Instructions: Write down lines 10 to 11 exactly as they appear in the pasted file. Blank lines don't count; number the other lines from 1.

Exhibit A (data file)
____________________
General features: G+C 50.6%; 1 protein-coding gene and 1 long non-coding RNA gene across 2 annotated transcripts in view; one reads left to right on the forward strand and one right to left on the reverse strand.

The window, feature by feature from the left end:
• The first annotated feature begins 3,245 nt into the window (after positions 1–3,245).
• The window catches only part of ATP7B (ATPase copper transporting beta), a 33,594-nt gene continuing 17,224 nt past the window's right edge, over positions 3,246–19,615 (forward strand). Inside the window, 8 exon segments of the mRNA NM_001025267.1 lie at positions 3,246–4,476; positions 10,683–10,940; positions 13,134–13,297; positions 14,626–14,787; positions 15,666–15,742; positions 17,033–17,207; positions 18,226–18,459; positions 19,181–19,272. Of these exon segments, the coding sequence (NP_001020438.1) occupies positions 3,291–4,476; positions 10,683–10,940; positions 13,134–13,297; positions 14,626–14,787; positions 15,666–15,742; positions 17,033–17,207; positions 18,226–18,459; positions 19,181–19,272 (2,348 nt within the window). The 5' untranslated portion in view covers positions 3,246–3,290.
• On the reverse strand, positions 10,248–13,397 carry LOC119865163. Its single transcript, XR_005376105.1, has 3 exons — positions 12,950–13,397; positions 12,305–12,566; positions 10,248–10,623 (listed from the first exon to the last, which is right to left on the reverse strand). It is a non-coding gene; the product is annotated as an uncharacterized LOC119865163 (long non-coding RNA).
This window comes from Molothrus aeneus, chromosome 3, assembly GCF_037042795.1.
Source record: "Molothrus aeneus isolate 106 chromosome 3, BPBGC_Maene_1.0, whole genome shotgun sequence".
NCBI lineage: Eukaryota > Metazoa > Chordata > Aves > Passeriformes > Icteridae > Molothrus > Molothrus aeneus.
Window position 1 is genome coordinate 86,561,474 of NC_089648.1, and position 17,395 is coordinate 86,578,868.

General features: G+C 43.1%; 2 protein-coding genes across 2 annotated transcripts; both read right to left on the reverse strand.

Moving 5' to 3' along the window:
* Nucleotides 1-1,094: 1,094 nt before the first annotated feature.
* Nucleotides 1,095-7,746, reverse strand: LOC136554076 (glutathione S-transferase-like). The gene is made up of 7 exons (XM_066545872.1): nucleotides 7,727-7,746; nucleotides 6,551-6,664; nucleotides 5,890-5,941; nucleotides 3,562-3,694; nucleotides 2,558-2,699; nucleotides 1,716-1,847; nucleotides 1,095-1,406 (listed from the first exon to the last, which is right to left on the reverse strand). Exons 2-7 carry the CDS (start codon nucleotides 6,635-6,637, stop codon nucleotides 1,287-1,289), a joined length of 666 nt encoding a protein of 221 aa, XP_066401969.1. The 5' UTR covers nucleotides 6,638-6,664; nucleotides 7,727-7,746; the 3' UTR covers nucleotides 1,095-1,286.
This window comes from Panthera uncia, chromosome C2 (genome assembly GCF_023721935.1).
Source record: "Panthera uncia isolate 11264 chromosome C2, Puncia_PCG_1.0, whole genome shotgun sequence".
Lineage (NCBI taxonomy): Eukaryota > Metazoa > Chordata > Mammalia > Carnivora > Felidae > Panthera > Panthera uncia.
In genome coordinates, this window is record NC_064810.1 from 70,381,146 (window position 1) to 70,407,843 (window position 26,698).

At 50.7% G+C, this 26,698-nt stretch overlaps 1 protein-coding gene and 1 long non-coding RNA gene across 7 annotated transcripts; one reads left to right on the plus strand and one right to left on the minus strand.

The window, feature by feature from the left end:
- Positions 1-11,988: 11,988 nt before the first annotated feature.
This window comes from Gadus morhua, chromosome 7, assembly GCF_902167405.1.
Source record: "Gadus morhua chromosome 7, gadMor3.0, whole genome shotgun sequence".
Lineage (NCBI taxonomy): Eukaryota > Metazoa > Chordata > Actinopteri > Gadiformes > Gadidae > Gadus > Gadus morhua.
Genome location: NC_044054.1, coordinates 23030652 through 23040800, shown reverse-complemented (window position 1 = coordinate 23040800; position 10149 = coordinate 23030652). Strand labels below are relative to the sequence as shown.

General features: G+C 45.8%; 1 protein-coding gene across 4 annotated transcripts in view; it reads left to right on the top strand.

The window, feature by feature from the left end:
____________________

General features: G+C 43.1%; 2 protein-coding genes across 2 annotated transcripts; both read right to left on the reverse strand.

Moving 5' to 3' along the window: